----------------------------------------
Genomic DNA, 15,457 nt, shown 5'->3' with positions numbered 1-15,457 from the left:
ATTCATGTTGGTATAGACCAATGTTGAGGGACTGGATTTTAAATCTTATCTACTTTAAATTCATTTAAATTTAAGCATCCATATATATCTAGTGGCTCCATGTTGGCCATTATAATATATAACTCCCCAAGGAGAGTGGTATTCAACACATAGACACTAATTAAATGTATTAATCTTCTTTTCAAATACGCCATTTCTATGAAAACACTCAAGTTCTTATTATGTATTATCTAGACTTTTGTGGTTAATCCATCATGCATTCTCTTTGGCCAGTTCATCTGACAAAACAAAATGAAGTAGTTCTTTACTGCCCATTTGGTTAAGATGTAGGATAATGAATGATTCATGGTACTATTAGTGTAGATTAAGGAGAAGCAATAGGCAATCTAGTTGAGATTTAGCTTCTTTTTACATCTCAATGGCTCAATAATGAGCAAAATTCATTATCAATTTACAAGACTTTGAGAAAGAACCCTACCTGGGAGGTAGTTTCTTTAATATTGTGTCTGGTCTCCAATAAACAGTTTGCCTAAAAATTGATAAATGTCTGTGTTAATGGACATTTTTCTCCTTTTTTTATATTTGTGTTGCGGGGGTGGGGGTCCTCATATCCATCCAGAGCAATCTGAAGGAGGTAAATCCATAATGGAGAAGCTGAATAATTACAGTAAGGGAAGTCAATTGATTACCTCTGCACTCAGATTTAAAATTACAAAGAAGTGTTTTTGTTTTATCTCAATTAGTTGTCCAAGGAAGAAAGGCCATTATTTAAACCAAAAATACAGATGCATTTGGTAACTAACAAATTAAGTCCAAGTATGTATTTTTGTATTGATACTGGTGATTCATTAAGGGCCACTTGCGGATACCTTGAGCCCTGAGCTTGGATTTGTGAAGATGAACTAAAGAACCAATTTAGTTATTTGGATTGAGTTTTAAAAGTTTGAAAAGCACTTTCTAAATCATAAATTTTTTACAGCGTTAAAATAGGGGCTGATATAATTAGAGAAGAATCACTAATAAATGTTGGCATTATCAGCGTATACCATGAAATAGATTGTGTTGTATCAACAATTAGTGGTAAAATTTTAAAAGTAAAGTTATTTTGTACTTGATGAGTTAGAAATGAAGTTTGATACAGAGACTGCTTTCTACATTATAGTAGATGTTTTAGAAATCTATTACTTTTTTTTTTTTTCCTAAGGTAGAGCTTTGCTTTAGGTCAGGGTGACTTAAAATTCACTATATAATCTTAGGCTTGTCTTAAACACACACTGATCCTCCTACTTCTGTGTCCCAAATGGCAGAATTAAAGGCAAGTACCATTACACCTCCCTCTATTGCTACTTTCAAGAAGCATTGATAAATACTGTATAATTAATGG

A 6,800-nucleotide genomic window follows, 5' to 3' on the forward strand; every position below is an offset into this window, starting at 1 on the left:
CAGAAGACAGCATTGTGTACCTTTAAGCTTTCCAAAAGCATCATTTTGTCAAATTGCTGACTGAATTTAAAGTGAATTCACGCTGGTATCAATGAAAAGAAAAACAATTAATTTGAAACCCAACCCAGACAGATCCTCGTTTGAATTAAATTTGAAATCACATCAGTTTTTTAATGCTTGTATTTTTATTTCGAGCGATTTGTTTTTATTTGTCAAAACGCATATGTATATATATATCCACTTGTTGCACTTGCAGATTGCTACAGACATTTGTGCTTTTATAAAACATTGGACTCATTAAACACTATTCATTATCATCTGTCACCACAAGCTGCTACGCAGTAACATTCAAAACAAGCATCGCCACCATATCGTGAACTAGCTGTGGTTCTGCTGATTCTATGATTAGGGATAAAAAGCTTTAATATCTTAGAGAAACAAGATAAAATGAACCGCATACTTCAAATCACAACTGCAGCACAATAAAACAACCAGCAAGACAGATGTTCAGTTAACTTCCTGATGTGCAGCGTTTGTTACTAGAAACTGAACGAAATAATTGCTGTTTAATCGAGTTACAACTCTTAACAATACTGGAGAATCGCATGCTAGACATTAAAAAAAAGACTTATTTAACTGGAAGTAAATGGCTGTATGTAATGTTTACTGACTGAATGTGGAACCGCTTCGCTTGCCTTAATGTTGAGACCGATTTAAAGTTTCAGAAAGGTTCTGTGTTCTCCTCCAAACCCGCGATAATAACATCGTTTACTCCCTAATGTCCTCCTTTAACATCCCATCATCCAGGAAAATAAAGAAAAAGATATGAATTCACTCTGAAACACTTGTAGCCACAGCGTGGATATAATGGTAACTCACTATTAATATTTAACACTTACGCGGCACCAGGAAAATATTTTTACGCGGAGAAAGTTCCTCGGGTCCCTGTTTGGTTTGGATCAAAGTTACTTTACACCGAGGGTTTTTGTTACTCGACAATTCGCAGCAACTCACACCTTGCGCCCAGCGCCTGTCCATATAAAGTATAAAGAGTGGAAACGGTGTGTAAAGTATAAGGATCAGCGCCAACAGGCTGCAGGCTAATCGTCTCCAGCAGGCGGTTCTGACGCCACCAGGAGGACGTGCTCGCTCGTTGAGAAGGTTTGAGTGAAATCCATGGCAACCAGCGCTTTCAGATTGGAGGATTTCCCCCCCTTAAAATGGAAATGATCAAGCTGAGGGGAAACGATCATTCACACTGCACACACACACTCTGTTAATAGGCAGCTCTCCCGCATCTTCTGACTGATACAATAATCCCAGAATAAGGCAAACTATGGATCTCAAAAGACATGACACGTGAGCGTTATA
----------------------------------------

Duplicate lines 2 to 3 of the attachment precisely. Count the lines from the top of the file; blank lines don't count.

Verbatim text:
ATTCATGTTGGTATAGACCAATGTTGAGGGACTGGATTTTAAATCTTATCTACTTTAAATTCATTTAAATTTAAGCATCCATATATATCTAGTGGCTCCATGTTGGCCATTATAATATATAACTCCCCAAGGAGAGTGGTATTCAACACATAGACACTAATTAAATGTATTAATCTTCTTTTCAAATACGCCATTTCTATGAAAACACTCAAGTTCTTATTATGTATTATCTAGACTTTTGTGGTTAATCCATCATGCATTCTCTTTGGCCAGTTCATCTGACAAAACAAAATGAAGTAGTTCTTTACTGCCCATTTGGTTAAGATGTAGGATAATGAATGATTCATGGTACTATTAGTGTAGATTAAGGAGAAGCAATAGGCAATCTAGTTGAGATTTAGCTTCTTTTTACATCTCAATGGCTCAATAATGAGCAAAATTCATTATCAATTTACAAGACTTTGAGAAAGAACCCTACCTGGGAGGTAGTTTCTTTAATATTGTGTCTGGTCTCCAATAAACAGTTTGCCTAAAAATTGATAAATGTCTGTGTTAATGGACATTTTTCTCCTTTTTTTATATTTGTGTTGCGGGGGTGGGGGTCCTCATATCCATCCAGAGCAATCTGAAGGAGGTAAATCCATAATGGAGAAGCTGAATAATTACAGTAAGGGAAGTCAATTGATTACCTCTGCACTCAGATTTAAAATTACAAAGAAGTGTTTTTGTTTTATCTCAATTAGTTGTCCAAGGAAGAAAGGCCATTATTTAAACCAAAAATACAGATGCATTTGGTAACTAACAAATTAAGTCCAAGTATGTATTTTTGTATTGATACTGGTGATTCATTAAGGGCCACTTGCGGATACCTTGAGCCCTGAGCTTGGATTTGTGAAGATGAACTAAAGAACCAATTTAGTTATTTGGATTGAGTTTTAAAAGTTTGAAAAGCACTTTCTAAATCATAAATTTTTTACAGCGTTAAAATAGGGGCTGATATAATTAGAGAAGAATCACTAATAAATGTTGGCATTATCAGCGTATACCATGAAATAGATTGTGTTGTATCAACAATTAGTGGTAAAATTTTAAAAGTAAAGTTATTTTGTACTTGATGAGTTAGAAATGAAGTTTGATACAGAGACTGCTTTCTACATTATAGTAGATGTTTTAGAAATCTATTACTTTTTTTTTTTTTCCTAAGGTAGAGCTTTGCTTTAGGTCAGGGTGACTTAAAATTCACTATATAATCTTAGGCTTGTCTTAAACACACACTGATCCTCCTACTTCTGTGTCCCAAATGGCAGAATTAAAGGCAAGTACCATTACACCTCCCTCTATTGCTACTTTCAAGAAGCATTGATAAATACTGTATAATTAATGG

A 6,800-nucleotide genomic window follows, 5' to 3' on the forward strand; every position below is an offset into this window, starting at 1 on the left: